9.05.2018

Firm PI 1 Ltd v Zurich Australian Insurance Ltd t/a Zurich New Zealand [2014] NZSC 147

This judgment resolved a preliminary question over the interpretation of a replacement policy for a residential apartment complex which was destroyed during the Canterbury earthquakes.  The policy had a maximum limit (sum insured) of $12.95m, which was based on a pre-earthquake estimate of its replacement value.   The actual replacement cost was $25m.

The dispute turned on clause MD15 of the standard Brokernet policy wording, which read:

In the event of the Insured having insured residential property for which compulsory Natural Disaster Damage cover under the Earthquake Commission Act 1993 applies then in the event of such property suffering Natural Disaster Damage during the Period of Cover and covered by Natural Disaster Damage cover, then the Insurer[‘]s liability will be limited to the amount of loss in excess of the Natural Disaster Damage cover.  (our emphasis)

Zurich claimed that “loss in excess of Natural Disaster Damage cover” meant “insured loss”, so that its liability was limited to the difference between the statutory cover provided by EQC and the sum insured (i.e. $12.95m less EQC cover of $6.8m).  The insured claimed that “loss” meant “actual loss”, so that the cover provided by EQC was deducted from the replacement cost of $25m, leaving Zurich liable for the full amount of the sum insured.

The factual background was provided by affidavit.  The Body Corporate’s broker had sought quotes from various insurers based on a replacement cost estimate of $12.95m and the Brokernet policy wording.  Zurich provided rates, which the broker used to calculate the premium.  Its calculation assumed that Zurich would cover the difference between EQC cover and the sum insured (i.e. $6.1m).

The High Court found that the broker knew from its market experience that the premium was calculated on a net liability basis and in fact had calculated the premium on that basis.  The Body Corporate was fixed with that knowledge.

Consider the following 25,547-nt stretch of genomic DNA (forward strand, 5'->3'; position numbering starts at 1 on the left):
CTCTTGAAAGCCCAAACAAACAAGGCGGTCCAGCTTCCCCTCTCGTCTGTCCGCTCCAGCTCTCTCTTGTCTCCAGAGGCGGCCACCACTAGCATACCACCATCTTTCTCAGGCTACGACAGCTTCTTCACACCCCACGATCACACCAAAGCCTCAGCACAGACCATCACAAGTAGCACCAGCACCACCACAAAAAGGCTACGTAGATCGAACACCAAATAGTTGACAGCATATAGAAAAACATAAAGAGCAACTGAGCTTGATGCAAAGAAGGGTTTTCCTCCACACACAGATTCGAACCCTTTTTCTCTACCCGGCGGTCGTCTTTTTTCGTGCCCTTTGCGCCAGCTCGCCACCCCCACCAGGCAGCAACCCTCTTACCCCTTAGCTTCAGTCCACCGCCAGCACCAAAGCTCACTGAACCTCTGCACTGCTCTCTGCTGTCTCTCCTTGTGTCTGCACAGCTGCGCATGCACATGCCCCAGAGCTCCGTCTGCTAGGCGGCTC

Both the High Court and Court of Appeal outlined the approach to contract interpretation set out in Vector and quoted Tipping J’s statement that the ultimate objective in a contract interpretation dispute is to establish the meaning the parties intended their words to bear.[1]  They differed in their view of the plain words of MD15.  The Court of Appeal held it was apparent from the factual background that both parties intended cover to be limited to the difference between EQC cover and the sum insured.

The grant of the application for leave to appeal to the Supreme Court aroused some interest, as it promised to resolve a controversy as to whether, and to what extent, Vector allowed pre-contractual negotiations to be used as an aid to contract interpretation.  The Court of Appeal has taken the view that such materials are admissible.[2]  However, the Supreme Court has hinted in a number of judgments that it might take a contrary view if and when the opportunity presents.

Disappointingly, Zurich left this issue unresolved.  The majority found the document with the premium calculation was in fact the original policy certificate (as opposed to negotiation materials).  When the certificate and Brokernet wording were read together, it was clear that cover was limited to the difference between EQC cover and the sum insured.  Although the subsequent policy certificate did not set out the basis for the calculation of premium, the Brokernet wording was interpreted consistently across the policies.  The minority judges disagreed with the conclusion, but not the approach.

As a result, Zurich is largely confined to its facts.  It is a further signal that the Supreme Court is taking a more conservative approach to contract interpretation, and is likely to use opportunities which present to bring New Zealand into line with the United Kingdom and Australia.[3]  The Court made it clear in Zurich that the words of the contract are of central importance, and contextual interpretation may have little part to play if the parties know that third parties will rely on the words that have been used.

[1] Vector Gas Ltd  v Bay of Plenty Energy Ltd [2010] 2 NZLR 444 at [19]

[2] i-Health Ltd v iSoft NZ Ltd [2012] 1 NZLR 379 (CA)

[3] See for example [60]-[63].  The Court preferred the English test for contract interpretation to the test outlined by Tipping J in Vector and quoted in the Courts below

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